"I do have other things to do," said the voice.
Matheus didn't miss the warning. Shaking, he turned around, pulling the small box out of his pocket. He thrust his hand in the direction of the voice.
"Right," he said. "Here." He shuddered at the brief brush of skin over his palm. Shoving his hands deep into his jacket pockets, he looked longingly at the entrance of the alley. His skin felt sticky, as though the stench and blood had sunk straight through his clothes. He needed a jet ride home, a scorching shower, and about a gallon of gin. Possibly two gallons.
"Excellent," said the voice. The box closed with a sharp click, making Matheus jump. The voice laughed.
"Twitchy, aren't you?" it asked, in a tone that might be considered jovial if not for the bloody mess splattered over the brick.
"Can I go?" Matheus asked.
"Don't you want your reward?"
Matheus began backing away, tiny silent steps.
"I don't want anything," he said, shaking his head. "Except to forget the last twenty minutes."
"Unfortunately, that isn't possible."
Matheus felt something brush over his cheek. He shifted away, stumbled over his own squishy feet, then slammed into a wall. He bounced off, found his footing, squeaked as a pair of arms wrapped around his waist.
"What are you doing?" Matheus asked in a desperate, hysterical voice. Pre-teen girls sounded more masculine. The arms were solid, holding him in place against a hard chest. So this is what a heart attack feels like, Matheus thought. His whole rib cage vibrated in quick, double thumps.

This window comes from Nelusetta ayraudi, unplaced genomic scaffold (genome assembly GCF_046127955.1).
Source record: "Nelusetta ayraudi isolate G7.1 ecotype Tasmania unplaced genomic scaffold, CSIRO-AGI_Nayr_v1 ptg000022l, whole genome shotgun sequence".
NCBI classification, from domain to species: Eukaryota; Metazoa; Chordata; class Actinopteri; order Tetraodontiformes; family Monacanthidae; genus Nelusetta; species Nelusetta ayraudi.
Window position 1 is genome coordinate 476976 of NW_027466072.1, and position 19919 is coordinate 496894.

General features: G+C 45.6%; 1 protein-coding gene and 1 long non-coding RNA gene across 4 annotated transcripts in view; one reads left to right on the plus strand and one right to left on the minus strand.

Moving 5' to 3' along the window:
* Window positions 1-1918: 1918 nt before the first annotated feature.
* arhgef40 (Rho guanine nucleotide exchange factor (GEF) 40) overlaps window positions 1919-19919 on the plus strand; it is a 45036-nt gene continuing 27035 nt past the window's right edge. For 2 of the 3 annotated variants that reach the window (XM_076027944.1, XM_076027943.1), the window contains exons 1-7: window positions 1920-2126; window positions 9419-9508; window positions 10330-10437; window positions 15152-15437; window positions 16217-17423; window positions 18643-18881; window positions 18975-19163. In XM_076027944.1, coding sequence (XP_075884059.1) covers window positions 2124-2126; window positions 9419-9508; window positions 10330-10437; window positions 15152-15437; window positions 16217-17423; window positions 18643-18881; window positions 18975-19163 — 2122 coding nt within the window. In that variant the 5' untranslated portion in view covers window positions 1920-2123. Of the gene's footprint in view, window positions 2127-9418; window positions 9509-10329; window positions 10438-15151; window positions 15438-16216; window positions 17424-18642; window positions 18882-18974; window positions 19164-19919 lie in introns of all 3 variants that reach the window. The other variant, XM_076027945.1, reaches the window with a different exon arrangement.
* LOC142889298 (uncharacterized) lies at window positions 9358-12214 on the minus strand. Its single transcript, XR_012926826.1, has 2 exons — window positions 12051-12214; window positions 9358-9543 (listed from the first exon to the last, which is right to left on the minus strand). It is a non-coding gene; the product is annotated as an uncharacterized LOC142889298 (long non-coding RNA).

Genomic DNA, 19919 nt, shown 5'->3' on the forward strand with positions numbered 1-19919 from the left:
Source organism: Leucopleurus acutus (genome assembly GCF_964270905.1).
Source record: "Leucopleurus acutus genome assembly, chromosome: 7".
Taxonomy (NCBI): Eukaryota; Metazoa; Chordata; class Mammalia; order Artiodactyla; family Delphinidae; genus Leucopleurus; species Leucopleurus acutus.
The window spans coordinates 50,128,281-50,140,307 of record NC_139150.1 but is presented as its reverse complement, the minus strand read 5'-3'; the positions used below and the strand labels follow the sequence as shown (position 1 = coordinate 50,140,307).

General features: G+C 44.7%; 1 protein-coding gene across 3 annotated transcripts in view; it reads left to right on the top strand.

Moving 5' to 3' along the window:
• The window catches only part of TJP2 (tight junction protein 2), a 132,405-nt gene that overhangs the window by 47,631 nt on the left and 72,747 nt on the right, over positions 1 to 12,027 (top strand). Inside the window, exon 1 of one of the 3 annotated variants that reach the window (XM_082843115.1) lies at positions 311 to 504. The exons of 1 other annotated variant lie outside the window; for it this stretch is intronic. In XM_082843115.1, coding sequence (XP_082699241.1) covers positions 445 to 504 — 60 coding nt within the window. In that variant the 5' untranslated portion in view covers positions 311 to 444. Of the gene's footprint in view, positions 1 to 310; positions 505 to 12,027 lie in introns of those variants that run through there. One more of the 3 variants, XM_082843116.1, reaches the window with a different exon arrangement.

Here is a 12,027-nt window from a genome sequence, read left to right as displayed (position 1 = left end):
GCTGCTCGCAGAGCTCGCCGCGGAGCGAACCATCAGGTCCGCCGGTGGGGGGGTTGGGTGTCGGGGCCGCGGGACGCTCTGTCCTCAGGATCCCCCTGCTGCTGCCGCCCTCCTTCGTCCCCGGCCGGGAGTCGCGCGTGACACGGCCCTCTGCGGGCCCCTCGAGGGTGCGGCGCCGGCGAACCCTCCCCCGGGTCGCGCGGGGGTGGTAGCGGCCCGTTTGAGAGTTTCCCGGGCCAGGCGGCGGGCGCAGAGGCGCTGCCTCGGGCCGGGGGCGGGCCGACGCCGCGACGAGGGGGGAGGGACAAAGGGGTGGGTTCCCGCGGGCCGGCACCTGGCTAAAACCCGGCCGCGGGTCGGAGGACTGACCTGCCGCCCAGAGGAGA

"Insurance policy," said the voice.
"Shh. No talking during meals." The voice sounded pleased, amused by itself.
Matheus, less so.
"What!" he yelped. Wiggling did him no good; the arms only gripped tighter. He tasted panic, bitter on his tongue. He shoved at the chest in front of him, fingers sliding over smooth fabric. The bastard had on a suit, didn't he? He should've had a tie. Matheus could've strangled him with it. Where the fuck was the goddamned tie?
"Oh, please struggle. It's so much more entertaining."
Thoughts of ties and strangulation flew out of Matheus' head. He flailed, landing one wild blow. Although blow may have been excessive. Tap might have been more appropriate. Or graze. Or gentle caress. Matheus hadn't been in a fight in ten years. He'd assumed, at this point in his life, his days of punching strangers in the face had ended.
"Don't worry," said the voice. "It's like getting a shot."
"I hate shots! I'm frightened of needles!" Matheus shouted.
The voice laughed against his throat.
"Good thing I won't be using needles, then."
Matheus felt pressure against his pulse point, driving the adrenalin level higher. He squeezed his eyes shut, trying to fight the sensation of his body folding into itself. An inner darkness closed on his mind as each panting breath tore out of his mouth. The pressure increased, contracting into a single barb.
"Shit," Matheus said, and fainted.
*Bonus non-canon scene*
"I've never eaten a tomato."
Matheus looked up from his newspaper, frowning across the room at Quin.
"What?" he asked.
"Tomatos," said Quin. "Never had one."
"You're Italian," said Matheus. He lowered the newspaper completely. The article about the latest healthcare reform just couldn't compete with the crazy man spouting about vegetables. Matheus was unlikely to need or want healthcare. On the other hand, he had to interact with Quin on a daily basis. So occasionally, Matheus had to listen to him.
"One," said Quin, holding up a finger. "I am not Italian. I'm Roman. There's a difference. Two, the tomato was not introduced to Europe until the sixteenth century."
"And you know that off the top of your head?" Matheus asked. "Why? I mean. . . why?"
"I do read."
"I know you read. I also know how you read."
"What does that mean?"
"When you start a book, you finish it. You don't leave it splayed out like a hooker on roofies for fifty years."
"That sentence structure makes it sound like the hooker spent half-a-century strung out on-"
"You know what I meant!" Matheus snapped. "When was the last time you actually read a book beginning to end?"
Quin opened his mouth.
"Within a single decade," interrupted Matheus.
Quin closed his mouth. He tapped his fingers on the arm of his chair.
"Fine," he said. "But I've still never eaten a tomato."